Yet, given the anti-interventionist and anti-war stance of Trump’s winning campaign, and of the Bernie Sanders campaign, U.S. involvement in Middle East wars seems less America’s future than it does her past.
After his 16 months in office, it appears as though the Trump presidency, no matter how brief, is going to be a watershed moment in U.S. and world history, and in the future of the GOP.
The world is changing. NATO and the EU are showing their age. Nationalism, populism and tribalism are pervasive on the Old Continent. And America’s willingness to bear the burden of Europe’s defense, as they ride virtually free, is visibly waning.
It is hard to see why or how Republicans are ever again going to be the Bush-Boehner party that preceded the rise of Trump.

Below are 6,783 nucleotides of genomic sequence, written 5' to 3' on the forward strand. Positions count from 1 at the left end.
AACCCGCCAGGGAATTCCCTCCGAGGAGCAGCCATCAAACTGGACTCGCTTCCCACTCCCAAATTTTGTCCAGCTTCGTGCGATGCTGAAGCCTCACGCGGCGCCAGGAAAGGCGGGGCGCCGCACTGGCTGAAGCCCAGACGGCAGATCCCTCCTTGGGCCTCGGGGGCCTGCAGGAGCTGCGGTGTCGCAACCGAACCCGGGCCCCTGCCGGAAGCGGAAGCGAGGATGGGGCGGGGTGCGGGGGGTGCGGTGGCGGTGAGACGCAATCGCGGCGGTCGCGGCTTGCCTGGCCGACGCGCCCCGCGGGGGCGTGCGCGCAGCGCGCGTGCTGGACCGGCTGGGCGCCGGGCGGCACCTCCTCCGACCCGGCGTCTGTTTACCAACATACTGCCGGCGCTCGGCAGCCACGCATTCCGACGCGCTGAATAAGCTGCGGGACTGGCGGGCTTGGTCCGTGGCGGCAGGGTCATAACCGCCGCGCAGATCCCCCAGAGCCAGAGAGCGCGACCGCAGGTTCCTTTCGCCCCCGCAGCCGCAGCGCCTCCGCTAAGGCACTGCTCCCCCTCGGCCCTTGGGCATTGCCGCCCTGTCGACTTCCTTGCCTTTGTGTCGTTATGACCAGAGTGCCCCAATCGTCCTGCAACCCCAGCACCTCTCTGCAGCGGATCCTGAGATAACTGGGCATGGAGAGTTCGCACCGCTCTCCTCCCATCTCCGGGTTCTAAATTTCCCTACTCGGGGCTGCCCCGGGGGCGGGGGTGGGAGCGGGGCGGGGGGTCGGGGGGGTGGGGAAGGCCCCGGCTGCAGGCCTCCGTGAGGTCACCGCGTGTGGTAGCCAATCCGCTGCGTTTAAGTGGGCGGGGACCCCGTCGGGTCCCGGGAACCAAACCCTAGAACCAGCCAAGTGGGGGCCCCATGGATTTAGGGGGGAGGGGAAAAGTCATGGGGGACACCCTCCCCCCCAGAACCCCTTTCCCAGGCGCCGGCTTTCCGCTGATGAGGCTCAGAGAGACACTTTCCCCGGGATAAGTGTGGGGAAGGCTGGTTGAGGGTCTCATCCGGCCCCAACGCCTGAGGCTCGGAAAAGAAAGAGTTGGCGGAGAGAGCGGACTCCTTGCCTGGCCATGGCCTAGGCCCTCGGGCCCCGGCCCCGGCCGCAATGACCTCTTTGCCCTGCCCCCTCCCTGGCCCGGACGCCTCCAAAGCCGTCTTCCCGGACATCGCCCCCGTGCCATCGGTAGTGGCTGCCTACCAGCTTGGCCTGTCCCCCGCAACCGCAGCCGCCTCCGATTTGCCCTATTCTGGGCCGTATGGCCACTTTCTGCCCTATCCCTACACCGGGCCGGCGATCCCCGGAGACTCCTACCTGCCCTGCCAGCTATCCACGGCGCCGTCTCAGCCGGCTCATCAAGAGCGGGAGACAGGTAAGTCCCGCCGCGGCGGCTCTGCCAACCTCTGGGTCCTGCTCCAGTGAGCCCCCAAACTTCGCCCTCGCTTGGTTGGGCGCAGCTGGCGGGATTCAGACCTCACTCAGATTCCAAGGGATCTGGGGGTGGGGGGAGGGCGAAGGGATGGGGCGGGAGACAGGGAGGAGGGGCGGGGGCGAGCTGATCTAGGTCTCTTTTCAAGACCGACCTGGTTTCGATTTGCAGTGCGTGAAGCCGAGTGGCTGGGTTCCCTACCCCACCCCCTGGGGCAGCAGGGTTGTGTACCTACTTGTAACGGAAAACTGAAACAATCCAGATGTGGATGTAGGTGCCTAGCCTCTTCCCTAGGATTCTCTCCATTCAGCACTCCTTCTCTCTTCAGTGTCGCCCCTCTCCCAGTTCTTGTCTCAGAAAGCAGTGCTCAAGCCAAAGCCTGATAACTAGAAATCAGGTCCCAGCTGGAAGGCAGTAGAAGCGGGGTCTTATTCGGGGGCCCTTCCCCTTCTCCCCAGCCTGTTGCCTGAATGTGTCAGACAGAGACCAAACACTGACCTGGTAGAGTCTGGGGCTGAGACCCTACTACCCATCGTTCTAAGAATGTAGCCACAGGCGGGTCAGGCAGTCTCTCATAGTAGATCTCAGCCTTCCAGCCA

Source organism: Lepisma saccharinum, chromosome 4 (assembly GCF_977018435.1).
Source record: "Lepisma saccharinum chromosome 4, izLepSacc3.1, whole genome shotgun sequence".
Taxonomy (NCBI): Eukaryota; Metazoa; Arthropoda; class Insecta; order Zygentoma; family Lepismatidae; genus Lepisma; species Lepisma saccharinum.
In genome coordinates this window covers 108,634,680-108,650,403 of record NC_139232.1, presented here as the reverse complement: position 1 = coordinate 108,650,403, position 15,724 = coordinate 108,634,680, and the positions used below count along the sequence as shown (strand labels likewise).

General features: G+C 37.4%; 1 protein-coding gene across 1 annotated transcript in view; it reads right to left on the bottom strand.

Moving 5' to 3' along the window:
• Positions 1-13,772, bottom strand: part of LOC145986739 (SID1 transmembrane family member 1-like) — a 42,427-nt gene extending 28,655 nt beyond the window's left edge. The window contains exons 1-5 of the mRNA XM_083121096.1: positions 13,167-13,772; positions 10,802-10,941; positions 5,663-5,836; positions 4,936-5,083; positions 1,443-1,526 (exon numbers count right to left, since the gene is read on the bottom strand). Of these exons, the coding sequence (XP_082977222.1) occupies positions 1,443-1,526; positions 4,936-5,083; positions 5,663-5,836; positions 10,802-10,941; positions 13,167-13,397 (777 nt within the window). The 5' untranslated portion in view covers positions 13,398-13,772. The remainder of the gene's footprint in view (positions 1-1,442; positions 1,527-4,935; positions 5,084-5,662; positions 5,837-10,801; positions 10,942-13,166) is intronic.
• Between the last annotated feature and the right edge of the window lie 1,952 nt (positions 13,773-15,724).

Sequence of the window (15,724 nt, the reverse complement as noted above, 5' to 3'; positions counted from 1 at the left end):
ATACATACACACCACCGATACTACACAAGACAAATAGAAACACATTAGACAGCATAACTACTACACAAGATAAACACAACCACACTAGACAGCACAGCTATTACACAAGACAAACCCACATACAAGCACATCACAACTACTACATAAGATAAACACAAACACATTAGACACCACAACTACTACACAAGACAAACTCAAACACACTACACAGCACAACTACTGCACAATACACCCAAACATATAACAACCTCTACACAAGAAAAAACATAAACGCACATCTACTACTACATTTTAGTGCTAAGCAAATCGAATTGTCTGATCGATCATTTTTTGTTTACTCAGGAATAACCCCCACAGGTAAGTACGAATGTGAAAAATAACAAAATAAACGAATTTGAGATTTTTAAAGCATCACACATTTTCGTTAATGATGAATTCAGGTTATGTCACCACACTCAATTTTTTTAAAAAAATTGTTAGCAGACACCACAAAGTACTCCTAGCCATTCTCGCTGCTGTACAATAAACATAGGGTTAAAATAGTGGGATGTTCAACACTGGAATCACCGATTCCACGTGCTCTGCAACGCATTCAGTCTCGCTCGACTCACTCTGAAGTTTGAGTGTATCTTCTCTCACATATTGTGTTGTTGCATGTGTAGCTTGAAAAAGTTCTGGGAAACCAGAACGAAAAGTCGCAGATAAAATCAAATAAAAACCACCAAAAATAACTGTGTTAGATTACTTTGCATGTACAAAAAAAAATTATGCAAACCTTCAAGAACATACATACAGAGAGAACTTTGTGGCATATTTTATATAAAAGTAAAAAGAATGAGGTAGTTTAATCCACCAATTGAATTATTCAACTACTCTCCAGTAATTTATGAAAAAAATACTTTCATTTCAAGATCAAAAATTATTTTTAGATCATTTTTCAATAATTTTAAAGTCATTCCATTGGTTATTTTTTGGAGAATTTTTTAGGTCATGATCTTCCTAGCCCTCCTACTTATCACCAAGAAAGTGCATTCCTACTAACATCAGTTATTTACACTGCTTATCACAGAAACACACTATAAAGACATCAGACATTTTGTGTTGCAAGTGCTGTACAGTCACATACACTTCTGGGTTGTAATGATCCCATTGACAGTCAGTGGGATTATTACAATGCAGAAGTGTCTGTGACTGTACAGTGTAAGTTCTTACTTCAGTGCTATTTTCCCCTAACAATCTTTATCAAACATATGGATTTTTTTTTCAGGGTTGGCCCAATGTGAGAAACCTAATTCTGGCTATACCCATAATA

What would be the argument for returning to a repudiated platform?
Trump not only defeated 16 Bush Republicans, he presented an agenda on immigration, border security, amnesty, intervention abroad, the Middle East, NAFTA, free trade, Putin and Russia that was a rejection of what the Bush-Boehner Party had stood for and what its presidential candidates in 2008 and 2012, John McCain and Mitt Romney, had run on.
If the Republican Party is “napping,” let it slumber on, undisturbed, for its time has come and gone. We are in a new world now.
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